I grew up poor.

The kind of poor where we scraped coins together to buy milk or bread some weeks; the kind of poor where our small country church brought our quaint family of three boxes filled with food.

At age 8, I remember feeling awed as our pastor and his wife unloaded the bounty given by others onto our kitchen table.

I was grateful for the sharing of blessing because I knew even at that young age how hard my mother worked to provide for my sister and me. (And, honestly, I was pretty elated because they brought the brand of cereal I’d only ever had at my grandparent’s or friends’ houses.)

While my mom cried and thanked them, I remember feeling not only grateful but also inspired; I wanted to be like the pastors. I wanted to give, too.

After the pastor and his wife left and my mom thanked them, she threw my little mind through a major loop when she almost promptly started dividing the food into two piles.

“One pile,” she’d explained, “is for my friend Joy and her two girls because really, I think they need it just as much, if not even more.”

I believe she introduced me to a new term that day; if we were poor, they were dirt poor.

I didn’t quite get the saying (and I still don’t), but I got the concept loud and clear: what’s “ours” is meant to be shared. So really none of it is mine anyway.

This past Sunday, Pastor Josh asked us to become temporary stewards of our neighbors’ wallet or purse.

As I sat there holding two wallets from two people sitting near me, I felt the weight of responsibility to attend well to their belongings.

I didn’t want anything foolish or malicious or irresponsible to happen to their belongings while I was holding them.

In the holding of these wallets, I grasped even more so that with privilege, there is always responsibility. And what will we as believers — believers who believe we are not dictators of an empire we are creating; rather we are citizens in a kingdom that already has a king — what will we do with that responsibility to steward well that which comes to us?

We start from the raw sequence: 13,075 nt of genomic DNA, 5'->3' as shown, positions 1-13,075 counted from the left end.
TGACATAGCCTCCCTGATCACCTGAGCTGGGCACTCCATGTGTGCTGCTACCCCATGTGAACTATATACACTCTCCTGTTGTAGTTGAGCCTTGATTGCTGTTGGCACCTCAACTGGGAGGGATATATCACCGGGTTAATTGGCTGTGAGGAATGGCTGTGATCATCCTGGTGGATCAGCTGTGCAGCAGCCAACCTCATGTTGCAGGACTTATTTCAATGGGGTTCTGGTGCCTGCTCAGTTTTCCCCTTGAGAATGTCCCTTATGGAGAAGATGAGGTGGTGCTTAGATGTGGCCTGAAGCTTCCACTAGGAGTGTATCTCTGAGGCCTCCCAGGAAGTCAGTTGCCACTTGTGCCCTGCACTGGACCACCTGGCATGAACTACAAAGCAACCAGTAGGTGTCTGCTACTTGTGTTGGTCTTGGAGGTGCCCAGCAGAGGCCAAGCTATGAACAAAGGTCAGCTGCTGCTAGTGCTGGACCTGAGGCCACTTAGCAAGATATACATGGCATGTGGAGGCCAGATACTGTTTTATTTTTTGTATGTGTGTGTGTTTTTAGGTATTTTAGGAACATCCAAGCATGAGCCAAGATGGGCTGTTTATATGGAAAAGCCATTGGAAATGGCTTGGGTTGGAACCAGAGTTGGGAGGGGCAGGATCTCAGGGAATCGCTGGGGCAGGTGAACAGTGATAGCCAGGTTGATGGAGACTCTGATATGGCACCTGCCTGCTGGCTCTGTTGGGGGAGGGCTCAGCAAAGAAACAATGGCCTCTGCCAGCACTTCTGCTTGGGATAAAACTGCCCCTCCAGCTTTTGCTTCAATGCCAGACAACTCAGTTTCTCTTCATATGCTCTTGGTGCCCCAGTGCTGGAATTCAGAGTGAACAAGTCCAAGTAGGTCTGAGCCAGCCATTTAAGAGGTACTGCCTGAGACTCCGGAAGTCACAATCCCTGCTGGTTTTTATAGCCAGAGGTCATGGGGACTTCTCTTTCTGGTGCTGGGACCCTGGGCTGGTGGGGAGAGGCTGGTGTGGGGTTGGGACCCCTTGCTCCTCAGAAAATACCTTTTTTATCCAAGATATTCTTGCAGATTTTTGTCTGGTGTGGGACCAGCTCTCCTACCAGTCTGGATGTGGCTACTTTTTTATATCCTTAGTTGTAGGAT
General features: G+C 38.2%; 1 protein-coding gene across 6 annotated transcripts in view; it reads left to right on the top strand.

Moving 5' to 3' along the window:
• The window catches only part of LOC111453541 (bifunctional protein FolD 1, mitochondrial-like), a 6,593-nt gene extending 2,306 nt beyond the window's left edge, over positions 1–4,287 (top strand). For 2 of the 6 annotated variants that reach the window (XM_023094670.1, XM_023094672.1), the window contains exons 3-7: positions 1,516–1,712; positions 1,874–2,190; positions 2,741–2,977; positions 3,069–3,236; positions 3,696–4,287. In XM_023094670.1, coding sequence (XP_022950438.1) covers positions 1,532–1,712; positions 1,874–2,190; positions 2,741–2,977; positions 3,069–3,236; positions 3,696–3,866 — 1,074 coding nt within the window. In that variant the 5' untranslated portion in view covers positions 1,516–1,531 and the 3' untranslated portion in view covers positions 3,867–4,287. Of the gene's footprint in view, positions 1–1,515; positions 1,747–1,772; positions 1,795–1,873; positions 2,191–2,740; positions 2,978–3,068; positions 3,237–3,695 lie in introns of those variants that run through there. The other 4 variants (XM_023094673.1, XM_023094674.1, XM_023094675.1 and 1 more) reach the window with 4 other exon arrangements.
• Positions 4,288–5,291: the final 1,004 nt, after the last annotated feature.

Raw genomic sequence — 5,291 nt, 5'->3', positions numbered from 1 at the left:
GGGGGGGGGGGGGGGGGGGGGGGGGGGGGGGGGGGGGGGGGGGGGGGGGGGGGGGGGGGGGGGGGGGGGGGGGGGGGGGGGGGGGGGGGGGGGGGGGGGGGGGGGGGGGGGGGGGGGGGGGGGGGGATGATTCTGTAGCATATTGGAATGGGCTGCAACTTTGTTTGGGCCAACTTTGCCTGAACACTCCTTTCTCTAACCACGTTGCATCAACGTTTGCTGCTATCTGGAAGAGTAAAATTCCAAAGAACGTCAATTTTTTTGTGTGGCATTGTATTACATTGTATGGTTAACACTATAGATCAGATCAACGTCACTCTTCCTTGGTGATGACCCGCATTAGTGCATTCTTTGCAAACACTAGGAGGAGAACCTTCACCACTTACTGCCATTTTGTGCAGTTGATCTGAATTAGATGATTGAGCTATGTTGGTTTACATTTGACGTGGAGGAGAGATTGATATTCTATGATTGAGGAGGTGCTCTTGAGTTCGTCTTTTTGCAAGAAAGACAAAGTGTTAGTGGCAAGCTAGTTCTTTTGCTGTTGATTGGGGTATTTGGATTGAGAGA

Will we shoulder it well, remembering to do with it what the Rightful Owner would move us to do or will we mistake ourselves as the owners and do with it what would serve only us as owners?

My mind wandered to that scene in my kitchen from childhood.

Who would have ever given to the family in need – my family, Joy’s family – had they sought to only serve themselves?

At 33, I am no longer poor.

I haven’t been poor in quite some time; my husband and I have both had opportunity after opportunity that have afforded him the privilege to establish a solid career and me to launch my own organization.

But, I remember.

I remember vividly.

I remember in the shear emotion of lingering reactions to everyday situations like trying to decide if I have enough money to buy a new package of underwear (and let me assure you we do!); it’s a gut-level reaction every time.

Being poor has imprinted on my brain a reaction that says almost always, “do you need it, and are you sure you have enough to meet this need?”

I remember what it is like to have little to nothing.

But the Holy Spirit has imprinted on my heart that being rich or poor has little to do with good stewardship because with God there is never a lack; there is always abundance.

So, are we being good stewards? Are we listening well enough to know what to do with what He’s given us?

Are we hearing Him when He tells us to meet others’ needs?

Are we spreading what we have – the very great of it or the very little – to where He’s directing?

I’ve had little, and I’ve had much, and none of that matters a whole lot when we’re talking about being stewards because whether rich or poor, because none of it is ours to keep.

So the question becomes not “Do I have enough?” but rather “Will I steward well what God has given to me? ”

Because with God there is always enough; it all belongs to Him anyway.



Hyacynth Worth is beloved to God, wife to John, mom to two boys and two girls and author of Undercover Mother. 

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